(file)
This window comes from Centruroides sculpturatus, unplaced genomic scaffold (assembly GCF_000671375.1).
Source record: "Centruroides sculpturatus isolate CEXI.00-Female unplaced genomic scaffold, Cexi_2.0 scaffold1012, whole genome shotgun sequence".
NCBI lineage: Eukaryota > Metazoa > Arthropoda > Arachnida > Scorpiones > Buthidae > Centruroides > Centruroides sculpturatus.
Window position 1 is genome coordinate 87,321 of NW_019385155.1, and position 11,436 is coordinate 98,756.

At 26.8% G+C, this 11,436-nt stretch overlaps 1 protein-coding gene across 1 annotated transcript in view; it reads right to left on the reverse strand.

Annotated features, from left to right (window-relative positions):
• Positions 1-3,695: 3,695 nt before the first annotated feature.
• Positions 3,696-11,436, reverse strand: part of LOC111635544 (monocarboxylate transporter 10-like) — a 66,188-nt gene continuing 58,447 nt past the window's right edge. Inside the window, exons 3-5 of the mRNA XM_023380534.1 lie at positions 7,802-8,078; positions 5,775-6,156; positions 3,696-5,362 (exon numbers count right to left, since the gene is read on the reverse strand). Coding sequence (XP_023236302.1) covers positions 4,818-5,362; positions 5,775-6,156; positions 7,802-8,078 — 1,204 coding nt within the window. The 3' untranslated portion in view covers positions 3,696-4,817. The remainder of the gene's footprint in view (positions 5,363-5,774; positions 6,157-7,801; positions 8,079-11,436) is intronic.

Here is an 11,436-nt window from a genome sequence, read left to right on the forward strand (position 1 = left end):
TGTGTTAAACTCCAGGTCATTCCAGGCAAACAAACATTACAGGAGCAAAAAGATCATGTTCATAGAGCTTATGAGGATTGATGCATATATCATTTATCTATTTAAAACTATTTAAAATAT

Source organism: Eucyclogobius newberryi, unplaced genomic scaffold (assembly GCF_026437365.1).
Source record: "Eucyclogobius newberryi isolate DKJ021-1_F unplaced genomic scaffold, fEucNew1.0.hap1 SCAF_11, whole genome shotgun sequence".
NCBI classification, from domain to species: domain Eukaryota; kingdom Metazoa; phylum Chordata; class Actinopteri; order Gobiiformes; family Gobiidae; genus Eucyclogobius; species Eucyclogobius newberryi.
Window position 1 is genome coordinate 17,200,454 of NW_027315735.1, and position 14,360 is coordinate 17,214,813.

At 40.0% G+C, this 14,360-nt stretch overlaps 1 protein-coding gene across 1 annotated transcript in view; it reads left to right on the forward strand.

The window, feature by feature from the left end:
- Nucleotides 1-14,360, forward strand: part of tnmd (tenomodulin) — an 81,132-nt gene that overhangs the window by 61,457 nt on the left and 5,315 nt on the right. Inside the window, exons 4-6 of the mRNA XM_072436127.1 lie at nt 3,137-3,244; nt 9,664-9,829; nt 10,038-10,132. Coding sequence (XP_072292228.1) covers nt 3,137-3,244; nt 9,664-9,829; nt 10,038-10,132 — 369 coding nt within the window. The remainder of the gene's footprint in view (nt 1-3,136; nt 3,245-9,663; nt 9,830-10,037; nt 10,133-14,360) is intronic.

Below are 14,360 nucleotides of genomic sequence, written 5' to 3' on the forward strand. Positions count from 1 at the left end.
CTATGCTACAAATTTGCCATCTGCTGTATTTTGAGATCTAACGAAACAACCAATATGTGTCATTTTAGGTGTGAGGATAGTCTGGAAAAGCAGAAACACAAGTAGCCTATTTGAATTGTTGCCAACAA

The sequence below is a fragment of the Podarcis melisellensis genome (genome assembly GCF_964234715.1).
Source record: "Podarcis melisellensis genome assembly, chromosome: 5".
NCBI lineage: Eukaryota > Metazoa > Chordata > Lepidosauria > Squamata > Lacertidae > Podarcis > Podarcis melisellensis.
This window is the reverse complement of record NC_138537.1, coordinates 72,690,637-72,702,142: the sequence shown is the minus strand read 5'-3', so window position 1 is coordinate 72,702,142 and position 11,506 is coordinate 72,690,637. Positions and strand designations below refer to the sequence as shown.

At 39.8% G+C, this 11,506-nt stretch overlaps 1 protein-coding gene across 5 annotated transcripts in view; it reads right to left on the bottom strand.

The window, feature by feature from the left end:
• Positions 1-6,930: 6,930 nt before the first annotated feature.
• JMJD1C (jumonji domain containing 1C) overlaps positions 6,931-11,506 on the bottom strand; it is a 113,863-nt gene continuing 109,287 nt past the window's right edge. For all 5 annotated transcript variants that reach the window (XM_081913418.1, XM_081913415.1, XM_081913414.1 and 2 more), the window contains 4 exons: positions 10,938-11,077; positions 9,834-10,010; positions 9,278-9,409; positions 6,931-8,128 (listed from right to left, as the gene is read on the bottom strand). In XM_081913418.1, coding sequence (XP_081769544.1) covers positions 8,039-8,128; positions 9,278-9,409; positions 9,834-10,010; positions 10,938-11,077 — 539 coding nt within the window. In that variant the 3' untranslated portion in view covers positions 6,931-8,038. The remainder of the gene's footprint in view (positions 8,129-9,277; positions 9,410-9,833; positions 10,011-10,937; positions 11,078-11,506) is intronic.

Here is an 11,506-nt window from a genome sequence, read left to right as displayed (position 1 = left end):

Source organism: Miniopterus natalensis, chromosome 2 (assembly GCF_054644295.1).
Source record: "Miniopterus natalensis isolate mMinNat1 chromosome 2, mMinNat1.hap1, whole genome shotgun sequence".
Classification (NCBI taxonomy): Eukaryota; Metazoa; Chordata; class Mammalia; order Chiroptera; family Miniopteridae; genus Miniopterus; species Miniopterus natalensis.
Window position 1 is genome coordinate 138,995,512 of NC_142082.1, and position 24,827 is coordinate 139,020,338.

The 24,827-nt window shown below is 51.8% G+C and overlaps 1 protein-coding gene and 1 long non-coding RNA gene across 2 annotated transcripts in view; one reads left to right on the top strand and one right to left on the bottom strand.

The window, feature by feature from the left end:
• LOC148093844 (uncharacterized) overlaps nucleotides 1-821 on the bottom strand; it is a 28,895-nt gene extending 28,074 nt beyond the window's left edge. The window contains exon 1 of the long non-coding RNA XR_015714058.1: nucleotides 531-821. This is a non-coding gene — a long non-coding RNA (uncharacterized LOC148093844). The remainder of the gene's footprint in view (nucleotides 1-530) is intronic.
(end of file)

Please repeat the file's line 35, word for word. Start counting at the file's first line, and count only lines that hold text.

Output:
• LOC148093844 (uncharacterized) overlaps nucleotides 1-821 on the bottom strand; it is a 28,895-nt gene extending 28,074 nt beyond the window's left edge. The window contains exon 1 of the long non-coding RNA XR_015714058.1: nucleotides 531-821. This is a non-coding gene — a long non-coding RNA (uncharacterized LOC148093844). The remainder of the gene's footprint in view (nucleotides 1-530) is intronic.